Crossman, N.D. and B.A. Bryan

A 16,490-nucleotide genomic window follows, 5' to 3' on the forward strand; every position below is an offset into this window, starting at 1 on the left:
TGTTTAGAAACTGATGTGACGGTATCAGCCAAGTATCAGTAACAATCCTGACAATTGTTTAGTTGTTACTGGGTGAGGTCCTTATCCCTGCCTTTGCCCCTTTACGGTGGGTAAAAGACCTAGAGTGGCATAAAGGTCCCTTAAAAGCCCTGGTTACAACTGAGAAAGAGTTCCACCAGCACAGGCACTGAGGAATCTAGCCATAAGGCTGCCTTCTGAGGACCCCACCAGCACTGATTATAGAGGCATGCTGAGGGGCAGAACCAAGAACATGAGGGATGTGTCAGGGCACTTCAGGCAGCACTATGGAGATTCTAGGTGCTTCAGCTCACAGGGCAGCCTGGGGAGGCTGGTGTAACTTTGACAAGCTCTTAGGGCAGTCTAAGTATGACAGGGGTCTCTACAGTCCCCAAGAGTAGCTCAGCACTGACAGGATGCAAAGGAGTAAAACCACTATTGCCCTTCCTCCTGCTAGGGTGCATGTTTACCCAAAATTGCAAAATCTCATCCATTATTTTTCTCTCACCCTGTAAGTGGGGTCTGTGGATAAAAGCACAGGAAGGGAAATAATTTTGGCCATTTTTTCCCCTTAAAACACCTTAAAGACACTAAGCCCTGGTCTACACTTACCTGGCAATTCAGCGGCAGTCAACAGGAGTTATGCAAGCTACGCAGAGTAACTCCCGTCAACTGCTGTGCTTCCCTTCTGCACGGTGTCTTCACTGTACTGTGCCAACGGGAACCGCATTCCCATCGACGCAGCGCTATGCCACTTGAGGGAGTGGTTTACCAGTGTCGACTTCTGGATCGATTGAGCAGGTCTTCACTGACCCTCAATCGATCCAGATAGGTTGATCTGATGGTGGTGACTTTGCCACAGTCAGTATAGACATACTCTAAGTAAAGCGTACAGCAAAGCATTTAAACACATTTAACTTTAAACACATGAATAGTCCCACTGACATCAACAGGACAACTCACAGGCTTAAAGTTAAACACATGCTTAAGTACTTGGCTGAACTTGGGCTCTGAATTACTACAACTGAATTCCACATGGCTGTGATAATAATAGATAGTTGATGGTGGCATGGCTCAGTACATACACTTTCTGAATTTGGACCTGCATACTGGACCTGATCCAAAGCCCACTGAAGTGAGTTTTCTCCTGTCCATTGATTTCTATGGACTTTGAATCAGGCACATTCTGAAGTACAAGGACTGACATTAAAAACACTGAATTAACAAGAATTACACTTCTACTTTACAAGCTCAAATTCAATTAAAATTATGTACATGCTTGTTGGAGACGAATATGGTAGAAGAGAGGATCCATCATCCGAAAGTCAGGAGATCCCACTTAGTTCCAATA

Much effort is expended toward planning for conservation, natural resource management and sustainable land use in agricultural landscapes. Although often not explicitly stated, the aims of these efforts are often to restore natural capital for the provision of ecosystem services and stimulate multifunctionality in landscapes. However, the scarcity of resources for, and the potential economic impact of, ameliorative actions that restore natural capital necessitates the identification of cost-effective geographic priorities, or hotspots, which provide multiple ecosystem goods and services. This requires the integrated spatial modelling of multiple environmental and economic processes accompanied by clear goals and performance indicators. Identification of hotspots provides guidance for highly targeted land use change that cost-effectively adds to the stocks of natural capital in a landscape.